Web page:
In addition, the report states item-level RFID helped Macy’s lower inventory variance by up to 4.5 percent and decrease display shortages from 30 percent to up to 6 percent which helps further drive working capital.

Macy’s return on capital improvements is reflective of the RFID ROI analysis by Kurt Salmon’s “RFID in Retail 2016” report14. According to the management consulting firm, six typical RFID use cases directly impact revenue increases and reductions in markdowns and labor costs. See graph below.

It’s proven fact that RFID can help improve ROWC. Consider again the Kurt Salmon RFID survey, in which 60 soft-line retailers and wholesalers with revenues of at least $500 million reported these RFID results:

Improved inventory accuracy by up to 25.4 percent.

Boosted profit margins by up to 60.7 percent.

Improved customer satisfaction by up to 11 percent.

Reduced out-of-stocks by up to 40.6 percent.

Reduced shrink by up to 33.7 percent.

With item-level RFID, you too can help stimulate cash flow, increase ROWC and even potentially help meet looming debt obligations before they come due.

Retail Sector Presents Large Opportunity to Improve Working Capital

According to PwC’s 2016 Annual Working Capital Opportunity Sector Analysis15, it is likely that retail is one of four sectors presenting “the largest opportunity for bottom performers to improve working capital and release cash.”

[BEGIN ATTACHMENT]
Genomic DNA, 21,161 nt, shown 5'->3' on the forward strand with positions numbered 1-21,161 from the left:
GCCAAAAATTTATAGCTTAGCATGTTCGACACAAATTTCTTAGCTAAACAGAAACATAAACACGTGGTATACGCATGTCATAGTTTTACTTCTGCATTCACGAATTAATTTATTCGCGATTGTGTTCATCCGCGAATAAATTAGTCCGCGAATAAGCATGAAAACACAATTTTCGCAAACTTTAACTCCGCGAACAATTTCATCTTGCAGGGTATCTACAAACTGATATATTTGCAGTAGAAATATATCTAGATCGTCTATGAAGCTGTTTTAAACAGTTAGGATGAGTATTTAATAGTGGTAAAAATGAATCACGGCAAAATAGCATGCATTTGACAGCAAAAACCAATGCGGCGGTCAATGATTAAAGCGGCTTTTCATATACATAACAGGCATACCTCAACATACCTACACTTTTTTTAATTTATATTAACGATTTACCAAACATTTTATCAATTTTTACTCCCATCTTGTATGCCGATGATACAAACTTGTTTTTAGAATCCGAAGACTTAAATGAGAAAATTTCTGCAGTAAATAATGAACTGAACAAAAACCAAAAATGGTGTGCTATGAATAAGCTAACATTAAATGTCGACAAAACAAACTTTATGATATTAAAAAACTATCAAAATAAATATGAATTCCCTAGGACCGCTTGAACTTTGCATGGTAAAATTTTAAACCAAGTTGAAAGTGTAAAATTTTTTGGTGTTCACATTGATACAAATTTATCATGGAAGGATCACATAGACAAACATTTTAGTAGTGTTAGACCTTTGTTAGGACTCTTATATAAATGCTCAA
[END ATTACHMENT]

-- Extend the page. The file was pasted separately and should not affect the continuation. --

NWC Days Spread by Sector (2016)

Courtesy, PwC, 2016

Achieving Nirvana: Seamless Circular Commerce

To compete effectively in the digital world, you must have relentless confidence in your inventory accuracy. RFID can help deliver it.

Using RFID, your stores can provide substantial value by also serving as fulfillment centers for online shoppers. You can confidently promise that merchandise ordered will be where it should be, when it should be, and can be picked up in the store or shipped direct to the shopper. Customer satisfaction is maintained, which helps increase margins due to increased sell-through and fewer out-of-stocks.

You can also locate inventory down to single items at any store and sell them online at full price, a practice known as pick-to-the-last-unit (P2LU). At Macy’s approximately 20 percent of inventory is represented by these single unit SKUs and selling them at full retail versus markdown, or counting them as losses due to shrink, contributes significantly to the bottom line.

With RFID, you can make inventory transparent to your customers online. This helps you fulfill any order, whether BOPIS, SfS or distributed fulfillment, with confidence. Plus, when customers come to pick up orders, there’s a good chance they will add on to the original purchase. Macy’s states that the average order increases by up to 25 percent when customers pick up in the store16.

lululemon’s Shop App for iPhone and Android

lululemon, an “inventory genius,” according to RIS News17, not only enjoys 98% inventory accuracy with its full-scale RFID roll-out, but has launched store inventory look-up on its mobile app and websites. The tool provides shoppers with visibility “to see what inventory is in stores, as well as the ability to ship from stores. Shoppers can order online and if the product is not available in the e-commerce store, but is available in a brick-and-mortar location, a signal is sent to that store to pick, pack and ship the product to the customer,” reported RIS News. “To learn more about a product in a store, shoppers can open the lululemon app, which uses a phone’s camera to scan the barcode and pull up the product detail page from the e-commerce site. It then uses backend integrations to RFID to do a real-time inventory check across all stores, based on the shopper’s location.”